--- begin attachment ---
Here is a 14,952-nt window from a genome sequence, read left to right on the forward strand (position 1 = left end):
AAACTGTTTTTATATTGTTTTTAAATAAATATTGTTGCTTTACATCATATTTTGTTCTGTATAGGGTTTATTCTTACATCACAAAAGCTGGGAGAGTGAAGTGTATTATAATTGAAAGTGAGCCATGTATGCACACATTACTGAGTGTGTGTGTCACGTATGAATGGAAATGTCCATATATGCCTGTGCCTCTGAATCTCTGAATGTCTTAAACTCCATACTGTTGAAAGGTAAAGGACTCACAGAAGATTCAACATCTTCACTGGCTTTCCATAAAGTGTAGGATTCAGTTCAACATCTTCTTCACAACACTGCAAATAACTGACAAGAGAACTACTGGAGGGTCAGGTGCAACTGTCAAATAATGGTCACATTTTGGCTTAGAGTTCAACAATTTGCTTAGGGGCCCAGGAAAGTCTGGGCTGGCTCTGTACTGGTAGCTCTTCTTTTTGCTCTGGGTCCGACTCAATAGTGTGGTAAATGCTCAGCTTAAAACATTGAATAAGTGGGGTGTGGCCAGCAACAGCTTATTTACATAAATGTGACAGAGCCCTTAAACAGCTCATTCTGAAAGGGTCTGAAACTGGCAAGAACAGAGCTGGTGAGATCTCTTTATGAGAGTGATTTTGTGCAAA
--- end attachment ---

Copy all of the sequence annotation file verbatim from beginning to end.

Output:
Here is a 14,952-nt window from a genome sequence, read left to right on the forward strand (position 1 = left end):
AAACTGTTTTTATATTGTTTTTAAATAAATATTGTTGCTTTACATCATATTTTGTTCTGTATAGGGTTTATTCTTACATCACAAAAGCTGGGAGAGTGAAGTGTATTATAATTGAAAGTGAGCCATGTATGCACACATTACTGAGTGTGTGTGTCACGTATGAATGGAAATGTCCATATATGCCTGTGCCTCTGAATCTCTGAATGTCTTAAACTCCATACTGTTGAAAGGTAAAGGACTCACAGAAGATTCAACATCTTCACTGGCTTTCCATAAAGTGTAGGATTCAGTTCAACATCTTCTTCACAACACTGCAAATAACTGACAAGAGAACTACTGGAGGGTCAGGTGCAACTGTCAAATAATGGTCACATTTTGGCTTAGAGTTCAACAATTTGCTTAGGGGCCCAGGAAAGTCTGGGCTGGCTCTGTACTGGTAGCTCTTCTTTTTGCTCTGGGTCCGACTCAATAGTGTGGTAAATGCTCAGCTTAAAACATTGAATAAGTGGGGTGTGGCCAGCAACAGCTTATTTACATAAATGTGACAGAGCCCTTAAACAGCTCATTCTGAAAGGGTCTGAAACTGGCAAGAACAGAGCTGGTGAGATCTCTTTATGAGAGTGATTTTGTGCAAA